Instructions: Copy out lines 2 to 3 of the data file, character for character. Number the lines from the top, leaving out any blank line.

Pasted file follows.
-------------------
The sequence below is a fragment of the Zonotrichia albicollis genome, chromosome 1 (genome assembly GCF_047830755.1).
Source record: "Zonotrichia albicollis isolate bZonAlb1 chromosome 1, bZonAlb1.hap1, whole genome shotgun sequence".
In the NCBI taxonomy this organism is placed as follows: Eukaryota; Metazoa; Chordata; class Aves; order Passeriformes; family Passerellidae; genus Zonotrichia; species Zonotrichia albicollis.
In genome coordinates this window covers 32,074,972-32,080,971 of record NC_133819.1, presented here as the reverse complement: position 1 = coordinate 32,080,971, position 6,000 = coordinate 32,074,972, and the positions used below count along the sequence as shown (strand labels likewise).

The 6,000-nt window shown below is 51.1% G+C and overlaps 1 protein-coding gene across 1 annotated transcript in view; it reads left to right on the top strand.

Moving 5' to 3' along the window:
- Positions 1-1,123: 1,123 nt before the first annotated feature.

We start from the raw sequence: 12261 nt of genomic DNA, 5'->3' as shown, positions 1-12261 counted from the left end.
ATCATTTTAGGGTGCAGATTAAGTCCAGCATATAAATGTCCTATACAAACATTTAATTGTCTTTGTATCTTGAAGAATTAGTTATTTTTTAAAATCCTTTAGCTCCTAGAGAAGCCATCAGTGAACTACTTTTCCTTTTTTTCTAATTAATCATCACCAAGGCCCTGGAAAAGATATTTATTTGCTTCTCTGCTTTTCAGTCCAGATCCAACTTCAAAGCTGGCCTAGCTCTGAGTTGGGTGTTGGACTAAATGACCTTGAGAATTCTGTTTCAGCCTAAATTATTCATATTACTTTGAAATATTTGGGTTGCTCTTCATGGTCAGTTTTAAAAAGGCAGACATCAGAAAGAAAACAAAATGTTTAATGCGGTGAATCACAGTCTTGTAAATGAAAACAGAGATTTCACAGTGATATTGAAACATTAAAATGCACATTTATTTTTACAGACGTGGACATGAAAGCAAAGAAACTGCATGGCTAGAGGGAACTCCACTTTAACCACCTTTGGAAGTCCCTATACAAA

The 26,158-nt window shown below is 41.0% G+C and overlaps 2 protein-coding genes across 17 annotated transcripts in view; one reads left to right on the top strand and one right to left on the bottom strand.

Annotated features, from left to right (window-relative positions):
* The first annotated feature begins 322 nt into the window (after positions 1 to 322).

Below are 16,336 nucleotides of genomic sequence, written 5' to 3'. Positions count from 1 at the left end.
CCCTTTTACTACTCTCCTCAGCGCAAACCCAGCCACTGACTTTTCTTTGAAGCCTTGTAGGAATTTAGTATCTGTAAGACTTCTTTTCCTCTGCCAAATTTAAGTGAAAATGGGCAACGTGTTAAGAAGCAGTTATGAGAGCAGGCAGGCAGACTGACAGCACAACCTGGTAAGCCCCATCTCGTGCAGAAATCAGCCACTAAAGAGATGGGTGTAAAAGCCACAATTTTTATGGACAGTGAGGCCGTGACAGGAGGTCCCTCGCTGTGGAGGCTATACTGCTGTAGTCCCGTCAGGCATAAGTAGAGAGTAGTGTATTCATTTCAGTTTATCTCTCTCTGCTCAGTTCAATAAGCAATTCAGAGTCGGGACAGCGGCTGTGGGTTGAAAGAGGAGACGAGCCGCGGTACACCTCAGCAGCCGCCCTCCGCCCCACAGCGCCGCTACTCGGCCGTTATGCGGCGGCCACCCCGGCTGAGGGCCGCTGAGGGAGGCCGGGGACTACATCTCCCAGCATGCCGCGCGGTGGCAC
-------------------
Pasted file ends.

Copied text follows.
Source record: "Zonotrichia albicollis isolate bZonAlb1 chromosome 1, bZonAlb1.hap1, whole genome shotgun sequence".
In the NCBI taxonomy this organism is placed as follows: Eukaryota; Metazoa; Chordata; class Aves; order Passeriformes; family Passerellidae; genus Zonotrichia; species Zonotrichia albicollis.